The Journey From Paint-by-Number to Rembrandt
I once spent the day with a movie script doctor, a British gentleman who made a lot of money fixing flawed scripts before they were turned into blockbusters. He said, “No matter how messed up a person’s life, when watching a movie they become moral. They might make wrong decisions left and right in their personal lives, but they want the hero to do the right thing.”
What makes us a moral species? Is it just the efficient machinations of the evolutionary process, or something more? When I was well indoctrinated in Fundamentalist theology, these and other questions consumed my thinking days. I was a child of the modern age, steeped in the logic of the Scottish philosophers. I demanded that religious faith behave rationally. I preferred a Christianity of systematics. I did not know what to do with the Holy Spirit, who seemed far too wild and unpredictable for a thinking man’s religion.
As a man, I was rational. If something could not be measured rationally, it was probably not very important. That was one of the perversions of the modern age, with its confidence in scientific certainty. Then Quantum physics came along and the modern age was turned upside down. It turns out nothing is quite as certain as it appears. While science has come to accept this major shift, the Evangelical church is still caught in the more certain, but false, world of Newton, Bacon, Descartes and the modern age. I can’t help but wander if part of the reason is because the Evangelical church is still dominated by men.
Pretty much everyone in my circle of close friends says I no longer think as much like a man. My thought processes have moved somewhere between the two genders, which studies show is pretty typical for transgender women. No one knows the exact reason, though it appears to be both hormonal and social. I only know what I have personally experienced, and the changes have been enlightening.
As a man, my world looked like a paint-by-number set. Everything made sense, but it wasn’t very pretty. My world is now looking more like a Rembrandt, with the infinite play of light and shadow. Most of the time I no longer need answers, but I do need time to ponder. Questions that once demanded resolution have become mysteries to be accepted and embraced. On the other hand, and paradoxically I might add, nowadays there are some things I just know, confidently. I need no scientific proof.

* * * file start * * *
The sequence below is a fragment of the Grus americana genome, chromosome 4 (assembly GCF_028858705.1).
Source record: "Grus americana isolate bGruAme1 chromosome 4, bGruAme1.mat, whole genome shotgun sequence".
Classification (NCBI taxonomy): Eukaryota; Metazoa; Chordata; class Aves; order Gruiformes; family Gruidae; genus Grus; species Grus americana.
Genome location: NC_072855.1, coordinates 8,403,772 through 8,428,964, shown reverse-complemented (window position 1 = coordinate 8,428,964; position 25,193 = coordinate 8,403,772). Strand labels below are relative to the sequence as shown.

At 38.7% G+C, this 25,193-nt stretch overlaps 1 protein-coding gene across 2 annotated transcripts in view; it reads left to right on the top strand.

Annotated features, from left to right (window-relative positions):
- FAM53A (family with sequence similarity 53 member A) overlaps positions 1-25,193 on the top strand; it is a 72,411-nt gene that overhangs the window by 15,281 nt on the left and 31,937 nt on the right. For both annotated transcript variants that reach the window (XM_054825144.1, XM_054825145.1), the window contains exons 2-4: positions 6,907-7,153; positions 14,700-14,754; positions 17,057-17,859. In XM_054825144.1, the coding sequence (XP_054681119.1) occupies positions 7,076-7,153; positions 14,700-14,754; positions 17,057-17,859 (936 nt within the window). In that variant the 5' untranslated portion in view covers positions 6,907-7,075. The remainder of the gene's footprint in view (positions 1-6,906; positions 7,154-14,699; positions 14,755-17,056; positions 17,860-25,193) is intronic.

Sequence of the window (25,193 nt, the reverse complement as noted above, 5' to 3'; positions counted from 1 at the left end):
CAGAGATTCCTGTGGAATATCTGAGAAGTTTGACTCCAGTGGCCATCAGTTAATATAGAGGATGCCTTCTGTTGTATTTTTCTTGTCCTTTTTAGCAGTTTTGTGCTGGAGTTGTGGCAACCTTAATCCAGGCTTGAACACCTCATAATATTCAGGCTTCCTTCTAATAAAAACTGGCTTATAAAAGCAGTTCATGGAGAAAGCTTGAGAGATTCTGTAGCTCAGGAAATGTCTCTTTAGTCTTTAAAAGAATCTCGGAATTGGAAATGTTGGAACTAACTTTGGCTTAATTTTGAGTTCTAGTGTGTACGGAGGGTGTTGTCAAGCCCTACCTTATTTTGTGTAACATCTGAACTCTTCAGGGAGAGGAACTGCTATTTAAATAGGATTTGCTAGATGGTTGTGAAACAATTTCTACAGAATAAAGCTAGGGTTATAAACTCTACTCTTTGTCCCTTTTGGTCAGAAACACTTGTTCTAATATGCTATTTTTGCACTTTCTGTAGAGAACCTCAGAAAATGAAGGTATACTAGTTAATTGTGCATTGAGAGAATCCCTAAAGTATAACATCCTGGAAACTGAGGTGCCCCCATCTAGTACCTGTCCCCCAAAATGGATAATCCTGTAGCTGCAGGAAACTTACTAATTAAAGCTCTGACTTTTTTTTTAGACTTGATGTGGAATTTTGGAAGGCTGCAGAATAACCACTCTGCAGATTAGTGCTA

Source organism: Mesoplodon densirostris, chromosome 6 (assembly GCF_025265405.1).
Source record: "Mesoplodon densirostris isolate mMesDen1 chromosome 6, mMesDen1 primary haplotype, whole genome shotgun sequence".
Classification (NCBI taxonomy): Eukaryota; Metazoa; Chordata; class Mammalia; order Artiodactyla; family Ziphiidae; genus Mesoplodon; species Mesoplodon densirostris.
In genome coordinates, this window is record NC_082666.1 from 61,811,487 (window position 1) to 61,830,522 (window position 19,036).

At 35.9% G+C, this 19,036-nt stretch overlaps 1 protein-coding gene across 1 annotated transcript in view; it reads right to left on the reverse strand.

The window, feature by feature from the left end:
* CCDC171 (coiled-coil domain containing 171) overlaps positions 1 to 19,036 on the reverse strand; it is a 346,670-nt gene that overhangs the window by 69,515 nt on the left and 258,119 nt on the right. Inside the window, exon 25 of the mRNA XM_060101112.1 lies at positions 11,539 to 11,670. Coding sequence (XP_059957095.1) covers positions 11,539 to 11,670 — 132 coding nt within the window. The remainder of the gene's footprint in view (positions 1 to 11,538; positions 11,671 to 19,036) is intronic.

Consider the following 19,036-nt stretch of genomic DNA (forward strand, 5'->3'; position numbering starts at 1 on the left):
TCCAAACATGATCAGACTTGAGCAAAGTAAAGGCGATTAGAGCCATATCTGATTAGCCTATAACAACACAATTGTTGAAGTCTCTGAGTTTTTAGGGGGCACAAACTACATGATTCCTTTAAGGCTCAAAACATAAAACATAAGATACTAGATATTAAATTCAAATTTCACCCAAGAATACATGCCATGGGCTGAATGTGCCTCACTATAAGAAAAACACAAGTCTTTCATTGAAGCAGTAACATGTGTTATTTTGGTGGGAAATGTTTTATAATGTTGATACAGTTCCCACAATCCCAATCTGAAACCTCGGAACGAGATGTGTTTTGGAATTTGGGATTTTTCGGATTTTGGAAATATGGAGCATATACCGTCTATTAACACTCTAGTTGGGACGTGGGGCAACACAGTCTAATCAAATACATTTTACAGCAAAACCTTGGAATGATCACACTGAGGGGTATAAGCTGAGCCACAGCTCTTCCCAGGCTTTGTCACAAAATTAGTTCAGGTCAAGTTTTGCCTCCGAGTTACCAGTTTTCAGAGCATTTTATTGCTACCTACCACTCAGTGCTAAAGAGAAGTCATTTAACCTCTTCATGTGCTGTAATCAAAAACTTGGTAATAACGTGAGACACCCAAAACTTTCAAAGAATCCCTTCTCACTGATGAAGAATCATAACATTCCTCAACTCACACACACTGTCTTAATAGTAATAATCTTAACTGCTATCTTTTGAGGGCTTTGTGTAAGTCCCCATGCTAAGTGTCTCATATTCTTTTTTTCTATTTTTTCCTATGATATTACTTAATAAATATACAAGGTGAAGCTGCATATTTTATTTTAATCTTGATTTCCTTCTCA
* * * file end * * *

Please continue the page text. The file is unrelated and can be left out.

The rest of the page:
I no longer need to know why a movie audience is always moral; it just is. I know that through the worst religious oppression, women still fill churches and nurture faith from generation to generation, while men concern themselves with wars and rumors of wars. I know mothers will awaken at the slightest sound from a baby’s room, while fathers can hear a the tiniest of aberrations from a car motor, but are likely to be unaware whether or not their child is actually in the car.
I know I say all of this at the risk of sounding sexist, but there are differences in how men and women move and have their being. I now spend the majority of my time with women, and my priorities are changing. I want to listen more and talk less. I want to find solutions collaboratively, instead of imposing them unilaterally. I want to look through the eyes of the powerless, not the powerful. And these changes taking place in my being are confirming something else I always intuitively knew. There is a reason Mother’s Day is a bigger deal than Father’s Day. Somewhere way down deep, mothers see the world the way it really is, hopeful and redemptive.
When all the scientific truths have been upended and the wars brought to their tragic conclusions, some things will remain. The audience will always be moral; science will never be certain; and the nurturing, gentle, whole heartedness of mothers will still make the world go round.
And so it goes.